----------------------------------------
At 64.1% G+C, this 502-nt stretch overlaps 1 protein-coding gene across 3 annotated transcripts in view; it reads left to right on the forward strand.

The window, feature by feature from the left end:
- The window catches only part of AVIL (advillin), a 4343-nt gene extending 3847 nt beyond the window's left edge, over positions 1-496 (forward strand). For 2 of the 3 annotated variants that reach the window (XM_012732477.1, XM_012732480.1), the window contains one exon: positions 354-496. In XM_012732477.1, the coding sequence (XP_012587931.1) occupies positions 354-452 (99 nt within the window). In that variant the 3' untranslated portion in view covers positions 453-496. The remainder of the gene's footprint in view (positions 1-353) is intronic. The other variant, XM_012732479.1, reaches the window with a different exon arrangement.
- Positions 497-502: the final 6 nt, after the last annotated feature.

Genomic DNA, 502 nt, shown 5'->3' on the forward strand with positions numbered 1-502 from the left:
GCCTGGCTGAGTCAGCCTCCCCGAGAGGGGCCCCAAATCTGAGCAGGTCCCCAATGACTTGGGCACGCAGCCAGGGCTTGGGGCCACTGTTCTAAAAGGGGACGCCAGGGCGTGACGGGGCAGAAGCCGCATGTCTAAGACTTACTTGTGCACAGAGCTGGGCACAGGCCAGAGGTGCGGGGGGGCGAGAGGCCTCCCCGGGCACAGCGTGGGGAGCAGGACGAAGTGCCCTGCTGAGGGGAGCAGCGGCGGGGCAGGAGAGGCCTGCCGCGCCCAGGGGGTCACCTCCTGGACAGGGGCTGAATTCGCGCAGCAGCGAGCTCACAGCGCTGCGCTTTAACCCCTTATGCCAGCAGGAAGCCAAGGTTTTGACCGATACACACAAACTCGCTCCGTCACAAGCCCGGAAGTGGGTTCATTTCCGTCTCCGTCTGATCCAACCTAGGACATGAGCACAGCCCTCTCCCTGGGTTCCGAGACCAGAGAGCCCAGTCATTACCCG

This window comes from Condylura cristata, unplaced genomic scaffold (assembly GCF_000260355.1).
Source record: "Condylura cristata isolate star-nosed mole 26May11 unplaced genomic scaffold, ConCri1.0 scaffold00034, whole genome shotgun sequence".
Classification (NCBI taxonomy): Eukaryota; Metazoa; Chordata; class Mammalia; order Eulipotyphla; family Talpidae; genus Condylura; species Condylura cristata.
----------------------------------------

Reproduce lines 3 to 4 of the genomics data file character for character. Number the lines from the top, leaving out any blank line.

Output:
- The window catches only part of AVIL (advillin), a 4343-nt gene extending 3847 nt beyond the window's left edge, over positions 1-496 (forward strand). For 2 of the 3 annotated variants that reach the window (XM_012732477.1, XM_012732480.1), the window contains one exon: positions 354-496. In XM_012732477.1, the coding sequence (XP_012587931.1) occupies positions 354-452 (99 nt within the window). In that variant the 3' untranslated portion in view covers positions 453-496. The remainder of the gene's footprint in view (positions 1-353) is intronic. The other variant, XM_012732479.1, reaches the window with a different exon arrangement.
- Positions 497-502: the final 6 nt, after the last annotated feature.